For nearly a century, Mallinckrodt Institute of Radiology has been integral to the advancement of radiology. A true pioneer with a respected legacy of innovation and too many “first in the field” breakthroughs to count. Here are just a few notable milestones that are the building blocks of an illustrious history.
Mallinckrodt Institute of Radiology (MIR) officially opens with a staff of four radiologists and one physicist.
MIR’s first residents, Allan B. Phillips and William Y. Burton, are accepted.
The first laminograph (developed in 1936 at MIR) is used to examine World Series Champion pitcher Paul “Daffy” Dean. This is considered the earliest recorded example of sectional imaging used to assess a sports-related musculoskeletal injury.
The cyclotron constructed on Washington University’s undergraduate campus is the first dedicated to producing isotopes for medical and biological research.
The U.S. government commandeers the cyclotron to produce some of the world’s first plutonium. In the end, half of the Manhattan Project’s plutonium comes from Washington University.
Then director Hugh Wilson appoints radiophysicist and future PET pioneer Michel Ter-Pogossian, forever changing the history of MIR.
The first pediatric radiology program is established at MIR.
MIR builds the first cyclotron on a U.S. medical campus and second in the world dedicated to medical research.
Newly appointed MIR director and neuroradiologist Juan Taveras establishes MIR’s first official subspecialties by dividing faculty into six groups based on local anatomy.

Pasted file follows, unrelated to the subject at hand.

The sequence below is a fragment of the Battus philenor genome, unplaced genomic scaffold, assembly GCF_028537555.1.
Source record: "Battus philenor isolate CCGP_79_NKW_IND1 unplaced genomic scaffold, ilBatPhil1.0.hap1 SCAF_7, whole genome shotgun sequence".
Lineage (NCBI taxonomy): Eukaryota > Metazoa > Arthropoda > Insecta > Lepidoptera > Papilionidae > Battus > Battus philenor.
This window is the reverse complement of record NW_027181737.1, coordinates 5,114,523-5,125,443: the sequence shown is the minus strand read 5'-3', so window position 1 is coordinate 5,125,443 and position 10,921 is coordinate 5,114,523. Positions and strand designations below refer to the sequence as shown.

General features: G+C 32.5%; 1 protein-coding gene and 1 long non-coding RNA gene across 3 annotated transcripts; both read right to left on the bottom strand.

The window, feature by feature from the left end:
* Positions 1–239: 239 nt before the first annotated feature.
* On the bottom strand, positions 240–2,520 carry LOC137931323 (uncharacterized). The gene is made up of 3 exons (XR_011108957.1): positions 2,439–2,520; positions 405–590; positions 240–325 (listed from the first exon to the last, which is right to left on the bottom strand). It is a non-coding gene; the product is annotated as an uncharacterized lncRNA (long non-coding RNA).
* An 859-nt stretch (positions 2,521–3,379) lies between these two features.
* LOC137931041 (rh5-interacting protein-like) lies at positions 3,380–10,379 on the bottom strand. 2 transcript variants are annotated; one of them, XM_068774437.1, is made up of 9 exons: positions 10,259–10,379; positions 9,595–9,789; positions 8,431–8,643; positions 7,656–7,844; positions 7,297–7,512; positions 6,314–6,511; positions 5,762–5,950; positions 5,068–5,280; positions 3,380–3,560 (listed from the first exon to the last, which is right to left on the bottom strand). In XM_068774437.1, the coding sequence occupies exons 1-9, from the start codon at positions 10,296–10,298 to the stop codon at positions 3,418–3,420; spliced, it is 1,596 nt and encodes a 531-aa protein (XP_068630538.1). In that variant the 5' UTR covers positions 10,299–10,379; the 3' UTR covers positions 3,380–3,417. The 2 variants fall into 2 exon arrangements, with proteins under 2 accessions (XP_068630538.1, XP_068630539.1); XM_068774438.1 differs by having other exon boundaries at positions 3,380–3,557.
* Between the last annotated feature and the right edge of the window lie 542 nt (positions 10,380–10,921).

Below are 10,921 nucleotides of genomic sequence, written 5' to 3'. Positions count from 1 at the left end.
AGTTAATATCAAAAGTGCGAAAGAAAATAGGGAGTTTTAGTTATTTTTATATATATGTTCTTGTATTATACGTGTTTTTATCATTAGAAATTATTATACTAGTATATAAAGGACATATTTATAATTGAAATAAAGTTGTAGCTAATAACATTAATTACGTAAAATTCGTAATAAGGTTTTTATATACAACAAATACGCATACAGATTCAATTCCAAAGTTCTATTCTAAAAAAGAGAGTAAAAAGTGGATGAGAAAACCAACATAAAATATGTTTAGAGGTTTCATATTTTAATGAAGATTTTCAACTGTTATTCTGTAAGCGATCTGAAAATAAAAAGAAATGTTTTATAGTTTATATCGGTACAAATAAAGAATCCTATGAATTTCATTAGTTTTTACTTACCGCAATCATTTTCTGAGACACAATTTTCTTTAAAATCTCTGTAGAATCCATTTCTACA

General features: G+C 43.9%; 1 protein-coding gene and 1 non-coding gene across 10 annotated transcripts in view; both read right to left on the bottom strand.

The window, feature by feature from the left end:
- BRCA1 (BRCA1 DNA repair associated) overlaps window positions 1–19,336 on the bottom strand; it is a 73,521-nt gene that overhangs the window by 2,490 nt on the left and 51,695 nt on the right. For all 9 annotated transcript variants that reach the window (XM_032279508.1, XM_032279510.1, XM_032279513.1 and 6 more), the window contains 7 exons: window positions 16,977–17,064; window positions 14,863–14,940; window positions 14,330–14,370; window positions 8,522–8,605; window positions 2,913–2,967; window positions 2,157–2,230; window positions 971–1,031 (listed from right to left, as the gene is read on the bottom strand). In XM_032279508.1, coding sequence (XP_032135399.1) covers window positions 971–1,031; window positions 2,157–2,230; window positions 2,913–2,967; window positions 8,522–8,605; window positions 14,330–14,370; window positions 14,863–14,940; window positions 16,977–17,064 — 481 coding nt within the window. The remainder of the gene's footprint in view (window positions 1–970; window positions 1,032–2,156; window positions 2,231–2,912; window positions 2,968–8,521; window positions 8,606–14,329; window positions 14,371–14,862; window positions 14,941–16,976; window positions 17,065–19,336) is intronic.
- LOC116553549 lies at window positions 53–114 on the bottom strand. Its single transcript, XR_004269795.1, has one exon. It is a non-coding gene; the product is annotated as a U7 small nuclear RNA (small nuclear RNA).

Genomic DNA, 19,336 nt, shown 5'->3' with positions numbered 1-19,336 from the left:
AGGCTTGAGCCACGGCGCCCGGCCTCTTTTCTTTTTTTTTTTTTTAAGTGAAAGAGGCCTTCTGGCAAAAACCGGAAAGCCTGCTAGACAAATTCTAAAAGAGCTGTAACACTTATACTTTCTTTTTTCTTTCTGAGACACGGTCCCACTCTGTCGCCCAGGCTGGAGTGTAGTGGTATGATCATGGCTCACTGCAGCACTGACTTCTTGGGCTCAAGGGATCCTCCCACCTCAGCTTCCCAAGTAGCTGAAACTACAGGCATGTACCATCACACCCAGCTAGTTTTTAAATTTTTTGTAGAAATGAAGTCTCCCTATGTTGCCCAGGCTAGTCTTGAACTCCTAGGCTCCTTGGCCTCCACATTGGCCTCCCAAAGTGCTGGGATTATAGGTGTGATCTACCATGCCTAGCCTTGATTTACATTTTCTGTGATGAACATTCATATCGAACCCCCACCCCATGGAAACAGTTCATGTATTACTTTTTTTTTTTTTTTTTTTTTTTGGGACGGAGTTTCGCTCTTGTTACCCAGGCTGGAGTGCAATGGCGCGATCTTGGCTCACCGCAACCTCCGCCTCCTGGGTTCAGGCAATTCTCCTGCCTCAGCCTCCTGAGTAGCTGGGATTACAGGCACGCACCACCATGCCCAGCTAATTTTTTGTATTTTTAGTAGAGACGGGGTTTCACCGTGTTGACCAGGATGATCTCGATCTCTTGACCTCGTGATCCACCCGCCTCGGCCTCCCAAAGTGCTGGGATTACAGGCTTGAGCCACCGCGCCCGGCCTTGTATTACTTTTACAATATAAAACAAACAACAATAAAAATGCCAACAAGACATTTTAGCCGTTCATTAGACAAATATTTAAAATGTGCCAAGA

PET is invented by MIR researchers Michael Welch and Michel Ter-Pogossian.
Neuroradiology and Ben Mayes come together to create MIR’s first fellowship.
MIR acquires one of the first six CT scanners in the U.S.
One of the first five mammography units in the U.S. arrives at MIR.
Along with two colleagues, MIR radiologist Michael Vannier publishes the first 3D reconstruction of single CT slices of the human head.
MIR researchers develop fluoroestradiol (FES), the first radioactive form of estrogen used as a PET imaging agent for detecting breast cancer.
MIR develops widely adopted criteria for diagnosing pulmonary emboli.
MIR works with CTI PET Systems to develop some of the first whole-body PET imaging techniques.
Newsweek publishes “Decade of the Brain,” an article highlighting neurologist and radiology professor Marcus Raichle’s PET research and development of nearly all existing techniques for mapping the brain.
Quadriplegic actor Christopher Reeve’s treatment regimen — designed by Washington University faculty with imaging studies performed by MIR — results in some motor function restoration.
MIR expands resident total to 72, making it the largest program in the U.S.
Mark Mintun, director of MIR’s Center for Clinical Imaging, uses PET imaging to detect Alzheimer’s disease before clinical symptoms appear.
MIR becomes home to the Human Connectome Project.
MIR becomes one of the first eight programs in the U.S. approved for an Integrated IR Residency Program.
“Cancer goggles,” invented by Optical Radiology Lab director Samuel Achilefu, allow doctors to see cancer cells during surgery.